Envoys from all 28 European Union member states and the UK frequently visit Sussiya and are demanding that Israel not implement eviction and demolition orders.

The US State Department has repeatedly urged Israel to “refrain from carrying out any demolitions.”

As they have in many other West Bank villages, European states have provided life support by donating solar panels, water pumps, temporary school houses and even a modest playground. Still, it has no running water or electricity from the grid, even though it lies just a few hundred meters from Israeli power and water lines that serve the nearby Jewish settlement that bears the same name.

The legal situation is complex and confusing, since there are multiple petitions and cases in the High Court being heard and ruled on or pending.

There are many Palestinian villages and encampments throughout the West Bank experiencing evictions and demolitions ‒ most recently in the nearby village of Umm al-Khair, whose houses and preschools have been bulldozed repeatedly. The reason always given by the military authorities is that such structures have been built without permits, but the number of permits the Palestinians are issued for Area C is practically nil.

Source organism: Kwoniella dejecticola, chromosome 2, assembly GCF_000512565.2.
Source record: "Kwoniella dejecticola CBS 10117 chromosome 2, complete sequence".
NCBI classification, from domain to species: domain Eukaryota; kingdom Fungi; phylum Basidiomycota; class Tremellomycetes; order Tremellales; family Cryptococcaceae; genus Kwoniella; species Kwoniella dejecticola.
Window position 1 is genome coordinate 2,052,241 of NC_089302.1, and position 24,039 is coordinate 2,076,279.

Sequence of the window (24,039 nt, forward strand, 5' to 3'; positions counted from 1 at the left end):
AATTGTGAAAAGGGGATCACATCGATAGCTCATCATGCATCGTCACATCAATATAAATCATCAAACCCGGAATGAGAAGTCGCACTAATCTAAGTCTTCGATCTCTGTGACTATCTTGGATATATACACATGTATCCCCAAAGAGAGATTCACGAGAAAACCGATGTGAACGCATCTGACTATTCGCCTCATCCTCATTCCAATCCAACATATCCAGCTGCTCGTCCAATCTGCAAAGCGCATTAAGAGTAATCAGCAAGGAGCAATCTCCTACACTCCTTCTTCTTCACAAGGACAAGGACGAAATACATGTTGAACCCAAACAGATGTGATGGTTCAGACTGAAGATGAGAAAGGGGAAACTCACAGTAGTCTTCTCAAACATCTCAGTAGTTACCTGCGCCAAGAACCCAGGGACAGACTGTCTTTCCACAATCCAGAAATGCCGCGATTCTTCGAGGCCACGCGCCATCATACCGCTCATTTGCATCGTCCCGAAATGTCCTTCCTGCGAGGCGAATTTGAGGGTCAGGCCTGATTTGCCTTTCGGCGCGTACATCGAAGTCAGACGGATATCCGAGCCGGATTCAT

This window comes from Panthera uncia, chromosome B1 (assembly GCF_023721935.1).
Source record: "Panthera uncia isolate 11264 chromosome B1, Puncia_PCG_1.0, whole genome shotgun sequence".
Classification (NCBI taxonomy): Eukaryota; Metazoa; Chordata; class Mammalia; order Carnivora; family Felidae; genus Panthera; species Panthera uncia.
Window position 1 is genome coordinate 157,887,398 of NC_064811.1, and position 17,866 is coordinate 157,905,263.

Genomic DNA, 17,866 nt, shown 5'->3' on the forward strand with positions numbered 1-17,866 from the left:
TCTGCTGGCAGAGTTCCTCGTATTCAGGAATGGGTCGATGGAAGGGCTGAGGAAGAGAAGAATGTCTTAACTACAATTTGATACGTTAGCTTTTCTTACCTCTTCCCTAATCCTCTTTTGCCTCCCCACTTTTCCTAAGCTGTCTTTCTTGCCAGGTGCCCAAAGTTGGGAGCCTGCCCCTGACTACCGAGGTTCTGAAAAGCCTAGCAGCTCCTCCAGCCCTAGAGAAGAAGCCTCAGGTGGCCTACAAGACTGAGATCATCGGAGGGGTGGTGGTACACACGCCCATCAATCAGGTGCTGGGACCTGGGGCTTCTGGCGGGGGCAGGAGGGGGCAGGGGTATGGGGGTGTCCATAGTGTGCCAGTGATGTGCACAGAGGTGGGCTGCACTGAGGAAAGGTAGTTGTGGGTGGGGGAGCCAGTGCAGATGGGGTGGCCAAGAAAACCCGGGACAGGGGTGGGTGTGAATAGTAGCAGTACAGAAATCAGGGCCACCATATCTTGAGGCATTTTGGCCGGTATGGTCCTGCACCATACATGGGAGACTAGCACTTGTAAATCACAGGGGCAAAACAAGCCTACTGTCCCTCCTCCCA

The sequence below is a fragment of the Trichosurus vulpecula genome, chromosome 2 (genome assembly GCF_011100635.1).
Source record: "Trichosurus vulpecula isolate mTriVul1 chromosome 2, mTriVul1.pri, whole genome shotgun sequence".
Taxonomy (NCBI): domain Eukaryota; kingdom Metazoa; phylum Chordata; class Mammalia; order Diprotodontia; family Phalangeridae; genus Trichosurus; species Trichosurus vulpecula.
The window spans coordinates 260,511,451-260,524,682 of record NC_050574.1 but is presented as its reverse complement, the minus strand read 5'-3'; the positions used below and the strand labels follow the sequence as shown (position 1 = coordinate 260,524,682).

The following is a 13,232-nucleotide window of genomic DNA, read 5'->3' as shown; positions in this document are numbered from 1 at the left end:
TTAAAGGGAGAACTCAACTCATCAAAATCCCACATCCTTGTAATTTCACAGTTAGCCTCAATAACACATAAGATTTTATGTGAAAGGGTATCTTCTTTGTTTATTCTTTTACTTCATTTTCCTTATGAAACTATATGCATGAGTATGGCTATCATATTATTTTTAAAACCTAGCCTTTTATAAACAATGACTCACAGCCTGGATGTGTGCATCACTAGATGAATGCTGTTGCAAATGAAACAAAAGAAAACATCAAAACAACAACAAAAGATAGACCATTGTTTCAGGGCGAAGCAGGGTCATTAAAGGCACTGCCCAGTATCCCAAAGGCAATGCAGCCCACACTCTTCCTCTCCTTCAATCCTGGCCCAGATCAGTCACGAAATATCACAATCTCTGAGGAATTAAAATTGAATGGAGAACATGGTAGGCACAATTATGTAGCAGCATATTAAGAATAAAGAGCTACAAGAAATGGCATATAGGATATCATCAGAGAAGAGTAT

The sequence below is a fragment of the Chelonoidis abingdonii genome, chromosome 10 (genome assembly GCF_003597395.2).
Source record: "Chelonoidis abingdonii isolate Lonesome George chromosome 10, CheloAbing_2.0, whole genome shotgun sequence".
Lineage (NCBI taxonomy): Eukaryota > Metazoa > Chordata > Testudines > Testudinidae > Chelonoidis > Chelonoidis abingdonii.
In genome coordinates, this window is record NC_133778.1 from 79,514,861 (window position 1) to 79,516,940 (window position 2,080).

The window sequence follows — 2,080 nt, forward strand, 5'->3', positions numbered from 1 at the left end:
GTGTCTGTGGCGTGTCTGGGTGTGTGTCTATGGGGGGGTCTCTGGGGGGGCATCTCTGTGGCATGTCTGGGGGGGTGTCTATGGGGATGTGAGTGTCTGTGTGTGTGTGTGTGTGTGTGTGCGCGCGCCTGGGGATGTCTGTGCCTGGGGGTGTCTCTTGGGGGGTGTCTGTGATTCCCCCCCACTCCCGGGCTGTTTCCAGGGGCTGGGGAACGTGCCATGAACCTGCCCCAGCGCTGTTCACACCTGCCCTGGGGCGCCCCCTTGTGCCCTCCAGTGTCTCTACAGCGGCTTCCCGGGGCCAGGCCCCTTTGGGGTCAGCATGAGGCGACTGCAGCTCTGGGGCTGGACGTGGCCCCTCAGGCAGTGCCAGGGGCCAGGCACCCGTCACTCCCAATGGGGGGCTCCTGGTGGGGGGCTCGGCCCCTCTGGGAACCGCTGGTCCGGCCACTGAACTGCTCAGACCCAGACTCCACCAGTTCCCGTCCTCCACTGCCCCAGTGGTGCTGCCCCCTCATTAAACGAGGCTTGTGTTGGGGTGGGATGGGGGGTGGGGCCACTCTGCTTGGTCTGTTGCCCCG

Why has there been so much diplomatic and political attention focused on the fate of this particular, miserable place? “Sussiya is an example of the difficulties that we see with the ongoing trend of the demolition of Palestinian villages, and our clear position of concern over the increasing trend of Israeli settlements in the West Bank,” explains Tony Kay, the deputy chief of mission at the British Embassy in Tel Aviv. “Although Sussiya seems to have become an international area of focus, our policies are, of course, much broader regarding the overall trend of demolitions that we’re seeing.”